Christopher J. Terman|
Senior Lecturer, Dept. of EECS
Computer Science and Artificial Intelligence Laboratory
Research Director of the Qumulus project (formerly T-Party), a 10-year $45MM research collaboration with Quanta Computer, Inc. focused on the future of mobile and cloud technologies.
Development of coureseware and content for EECS courses as part of MITx, MIT's on-line education initiative.
Computation Structures (6.004). 6.004 introduces the architecture of digital systems, emphasizing structural principles common to a wide range of technologies. [F99, S00, F00, S01, F01, S02, F02, F03, S05, S06, S07, S08, F10, F11, F12]
Introductory Digital Systems Laboratory (6.111). A hands-on introduction to current implementation techniques for digital systems, leading to a final project of the student's choice. [F04, F05, F06, F07, F08, F09]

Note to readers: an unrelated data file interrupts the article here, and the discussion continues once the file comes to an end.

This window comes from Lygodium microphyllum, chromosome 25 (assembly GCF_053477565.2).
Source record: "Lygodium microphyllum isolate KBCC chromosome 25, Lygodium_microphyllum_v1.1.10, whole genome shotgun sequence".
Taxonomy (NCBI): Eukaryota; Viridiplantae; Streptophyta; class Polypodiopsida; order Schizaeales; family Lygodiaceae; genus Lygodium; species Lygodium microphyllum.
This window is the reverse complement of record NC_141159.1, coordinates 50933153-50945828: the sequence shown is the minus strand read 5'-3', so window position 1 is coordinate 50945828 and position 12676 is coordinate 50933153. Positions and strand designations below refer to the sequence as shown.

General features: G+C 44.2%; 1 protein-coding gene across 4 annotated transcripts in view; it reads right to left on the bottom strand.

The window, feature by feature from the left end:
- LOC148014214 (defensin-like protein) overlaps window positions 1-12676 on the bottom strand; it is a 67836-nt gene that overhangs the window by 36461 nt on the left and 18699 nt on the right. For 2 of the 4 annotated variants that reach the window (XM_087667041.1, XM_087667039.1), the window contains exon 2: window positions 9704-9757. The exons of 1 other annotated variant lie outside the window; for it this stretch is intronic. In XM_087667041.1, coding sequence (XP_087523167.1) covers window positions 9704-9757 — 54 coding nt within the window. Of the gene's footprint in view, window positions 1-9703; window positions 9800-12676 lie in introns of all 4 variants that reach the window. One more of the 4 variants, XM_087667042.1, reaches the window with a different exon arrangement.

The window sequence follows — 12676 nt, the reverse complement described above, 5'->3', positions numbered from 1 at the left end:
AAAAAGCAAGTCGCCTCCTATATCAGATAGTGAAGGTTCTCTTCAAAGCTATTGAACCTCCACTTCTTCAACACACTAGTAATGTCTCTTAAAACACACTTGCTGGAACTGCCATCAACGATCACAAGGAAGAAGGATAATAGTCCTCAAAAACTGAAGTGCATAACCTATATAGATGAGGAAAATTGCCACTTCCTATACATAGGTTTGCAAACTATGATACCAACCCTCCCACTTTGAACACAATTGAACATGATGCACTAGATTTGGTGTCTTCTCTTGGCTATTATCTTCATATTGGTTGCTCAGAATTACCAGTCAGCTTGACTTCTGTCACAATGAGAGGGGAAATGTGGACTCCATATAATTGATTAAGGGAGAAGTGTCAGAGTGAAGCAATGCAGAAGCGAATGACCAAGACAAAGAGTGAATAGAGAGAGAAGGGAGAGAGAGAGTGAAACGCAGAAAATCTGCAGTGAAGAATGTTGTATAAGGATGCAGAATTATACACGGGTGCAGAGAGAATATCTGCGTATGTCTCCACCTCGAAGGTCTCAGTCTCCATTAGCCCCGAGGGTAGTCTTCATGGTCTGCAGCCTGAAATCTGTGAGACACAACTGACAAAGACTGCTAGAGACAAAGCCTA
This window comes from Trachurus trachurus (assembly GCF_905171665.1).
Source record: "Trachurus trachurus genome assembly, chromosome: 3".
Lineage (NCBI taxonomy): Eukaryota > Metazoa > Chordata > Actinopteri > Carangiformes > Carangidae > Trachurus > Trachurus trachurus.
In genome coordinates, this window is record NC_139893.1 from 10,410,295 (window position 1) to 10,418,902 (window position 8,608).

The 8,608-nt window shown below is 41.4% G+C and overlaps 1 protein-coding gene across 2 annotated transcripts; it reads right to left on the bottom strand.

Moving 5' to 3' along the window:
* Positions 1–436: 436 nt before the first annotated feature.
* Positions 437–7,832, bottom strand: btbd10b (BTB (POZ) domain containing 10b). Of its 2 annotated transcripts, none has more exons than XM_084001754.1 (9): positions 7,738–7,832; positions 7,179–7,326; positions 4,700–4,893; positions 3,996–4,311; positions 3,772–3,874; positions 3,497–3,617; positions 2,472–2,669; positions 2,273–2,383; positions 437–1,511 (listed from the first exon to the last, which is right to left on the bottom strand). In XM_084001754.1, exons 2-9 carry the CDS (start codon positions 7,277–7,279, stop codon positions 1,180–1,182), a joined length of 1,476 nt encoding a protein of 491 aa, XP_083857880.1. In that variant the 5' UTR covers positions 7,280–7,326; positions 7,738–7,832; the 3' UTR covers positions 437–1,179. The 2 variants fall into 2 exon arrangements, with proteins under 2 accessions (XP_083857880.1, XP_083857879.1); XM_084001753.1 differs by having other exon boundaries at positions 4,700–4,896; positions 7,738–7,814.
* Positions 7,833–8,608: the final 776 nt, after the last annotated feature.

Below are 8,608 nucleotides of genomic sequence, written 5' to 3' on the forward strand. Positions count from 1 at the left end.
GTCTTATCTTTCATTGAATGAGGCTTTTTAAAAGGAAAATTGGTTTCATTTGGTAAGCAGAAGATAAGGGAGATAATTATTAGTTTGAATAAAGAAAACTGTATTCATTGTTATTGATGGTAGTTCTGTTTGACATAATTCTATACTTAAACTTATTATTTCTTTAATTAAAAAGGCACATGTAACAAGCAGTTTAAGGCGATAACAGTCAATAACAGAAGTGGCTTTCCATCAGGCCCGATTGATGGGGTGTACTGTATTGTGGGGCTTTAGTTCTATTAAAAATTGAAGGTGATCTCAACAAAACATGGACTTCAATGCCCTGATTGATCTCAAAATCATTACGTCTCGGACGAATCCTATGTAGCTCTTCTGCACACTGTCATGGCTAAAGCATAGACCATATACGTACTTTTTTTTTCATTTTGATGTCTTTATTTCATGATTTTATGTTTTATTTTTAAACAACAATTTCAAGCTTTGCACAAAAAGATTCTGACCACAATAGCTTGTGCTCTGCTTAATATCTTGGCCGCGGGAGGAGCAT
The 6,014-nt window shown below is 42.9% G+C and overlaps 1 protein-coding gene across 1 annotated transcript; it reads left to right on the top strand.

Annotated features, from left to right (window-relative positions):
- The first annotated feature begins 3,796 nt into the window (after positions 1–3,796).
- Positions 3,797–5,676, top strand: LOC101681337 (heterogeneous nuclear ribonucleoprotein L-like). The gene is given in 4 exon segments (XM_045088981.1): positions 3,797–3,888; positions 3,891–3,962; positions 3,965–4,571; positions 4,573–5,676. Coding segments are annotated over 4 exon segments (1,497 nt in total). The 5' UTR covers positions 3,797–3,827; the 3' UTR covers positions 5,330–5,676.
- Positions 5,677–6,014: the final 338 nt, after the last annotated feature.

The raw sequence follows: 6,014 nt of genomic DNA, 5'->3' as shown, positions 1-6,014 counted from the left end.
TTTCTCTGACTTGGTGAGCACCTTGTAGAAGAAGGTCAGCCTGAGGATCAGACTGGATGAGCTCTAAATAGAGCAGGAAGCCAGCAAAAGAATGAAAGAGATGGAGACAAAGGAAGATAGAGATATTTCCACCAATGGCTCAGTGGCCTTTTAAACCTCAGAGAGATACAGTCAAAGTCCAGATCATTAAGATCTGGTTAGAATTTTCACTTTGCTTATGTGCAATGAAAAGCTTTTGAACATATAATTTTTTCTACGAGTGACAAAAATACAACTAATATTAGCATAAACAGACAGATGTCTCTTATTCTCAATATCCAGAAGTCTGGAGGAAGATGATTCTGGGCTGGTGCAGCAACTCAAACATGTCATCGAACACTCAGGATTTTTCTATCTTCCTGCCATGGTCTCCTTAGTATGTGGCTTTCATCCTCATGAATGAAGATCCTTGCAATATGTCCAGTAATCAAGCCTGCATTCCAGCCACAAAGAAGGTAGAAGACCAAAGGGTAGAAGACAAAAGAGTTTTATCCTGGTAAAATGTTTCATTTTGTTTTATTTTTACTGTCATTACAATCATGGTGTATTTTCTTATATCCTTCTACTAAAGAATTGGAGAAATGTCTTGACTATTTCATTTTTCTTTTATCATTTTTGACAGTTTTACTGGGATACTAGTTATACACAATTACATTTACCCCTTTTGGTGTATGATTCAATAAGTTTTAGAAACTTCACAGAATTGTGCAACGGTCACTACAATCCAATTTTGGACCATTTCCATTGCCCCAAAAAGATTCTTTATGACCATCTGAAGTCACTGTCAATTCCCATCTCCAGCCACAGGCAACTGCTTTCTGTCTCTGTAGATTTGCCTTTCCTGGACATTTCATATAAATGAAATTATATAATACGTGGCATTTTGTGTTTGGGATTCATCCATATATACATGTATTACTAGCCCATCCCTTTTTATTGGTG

Multicore Systems Laboratory (6.173). Lectures and labs illustrate how to build a multicore computer system. Using a field-programmable gate array (FPGA) board, programmed with a simple multicore processor and a minimal software environment, students develop Verilog and software to implement different hardware/software designs for caches, messages, shared memory, and coordination primitives. [F10]
Introduction to VLSI Systems (6.371). An introductory graduate-level course providing a hands-on introduction to the design and implementation of large-scale digital systems in CMOS VLSI. [F96, F02]
Curl. Curl is a new language for creating web documents with almost any sort of content, from simple formatted text to complex interactive applets.
Stata Center. The new home for the computing, information and intelligence sciences, this 713,000 SF building was designed by Frank Gehry. My job as chair of the Client Committee was to coordinate the clients' input to the FOG/A design process. As Associate Director of CSAIL, I organized space assignments, move-in activities and final client fit-out.
XTutor. Client- and server-side software to support an on-line interactive learning environment, funded by iCampus and the D'Arbeloff Program for Academic Excellence. Includes developing a system-independent XML-based framework for writing and annotating interactive educational content to be delivered as a client-side “workbook”.